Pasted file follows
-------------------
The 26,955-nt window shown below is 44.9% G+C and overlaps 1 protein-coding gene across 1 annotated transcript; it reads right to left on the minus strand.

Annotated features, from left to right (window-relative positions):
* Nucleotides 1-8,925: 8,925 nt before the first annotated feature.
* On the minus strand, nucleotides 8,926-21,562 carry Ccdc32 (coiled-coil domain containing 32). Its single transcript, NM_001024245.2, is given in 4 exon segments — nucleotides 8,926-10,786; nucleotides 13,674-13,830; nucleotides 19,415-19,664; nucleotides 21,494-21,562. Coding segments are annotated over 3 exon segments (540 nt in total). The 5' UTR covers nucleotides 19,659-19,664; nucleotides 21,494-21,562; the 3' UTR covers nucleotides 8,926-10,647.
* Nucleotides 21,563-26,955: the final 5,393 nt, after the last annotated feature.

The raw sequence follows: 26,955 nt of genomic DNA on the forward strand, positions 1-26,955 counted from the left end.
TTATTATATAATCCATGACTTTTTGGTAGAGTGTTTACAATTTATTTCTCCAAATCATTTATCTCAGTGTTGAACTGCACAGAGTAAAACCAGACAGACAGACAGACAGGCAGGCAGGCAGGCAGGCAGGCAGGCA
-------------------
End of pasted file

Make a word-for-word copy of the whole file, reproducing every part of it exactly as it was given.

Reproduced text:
The 26,955-nt window shown below is 44.9% G+C and overlaps 1 protein-coding gene across 1 annotated transcript; it reads right to left on the minus strand.

Annotated features, from left to right (window-relative positions):
* Nucleotides 1-8,925: 8,925 nt before the first annotated feature.
* On the minus strand, nucleotides 8,926-21,562 carry Ccdc32 (coiled-coil domain containing 32). Its single transcript, NM_001024245.2, is given in 4 exon segments — nucleotides 8,926-10,786; nucleotides 13,674-13,830; nucleotides 19,415-19,664; nucleotides 21,494-21,562. Coding segments are annotated over 3 exon segments (540 nt in total). The 5' UTR covers nucleotides 19,659-19,664; nucleotides 21,494-21,562; the 3' UTR covers nucleotides 8,926-10,647.
* Nucleotides 21,563-26,955: the final 5,393 nt, after the last annotated feature.

The raw sequence follows: 26,955 nt of genomic DNA on the forward strand, positions 1-26,955 counted from the left end.
TTATTATATAATCCATGACTTTTTGGTAGAGTGTTTACAATTTATTTCTCCAAATCATTTATCTCAGTGTTGAACTGCACAGAGTAAAACCAGACAGACAGACAGACAGGCAGGCAGGCAGGCAGGCAGGCAGGCA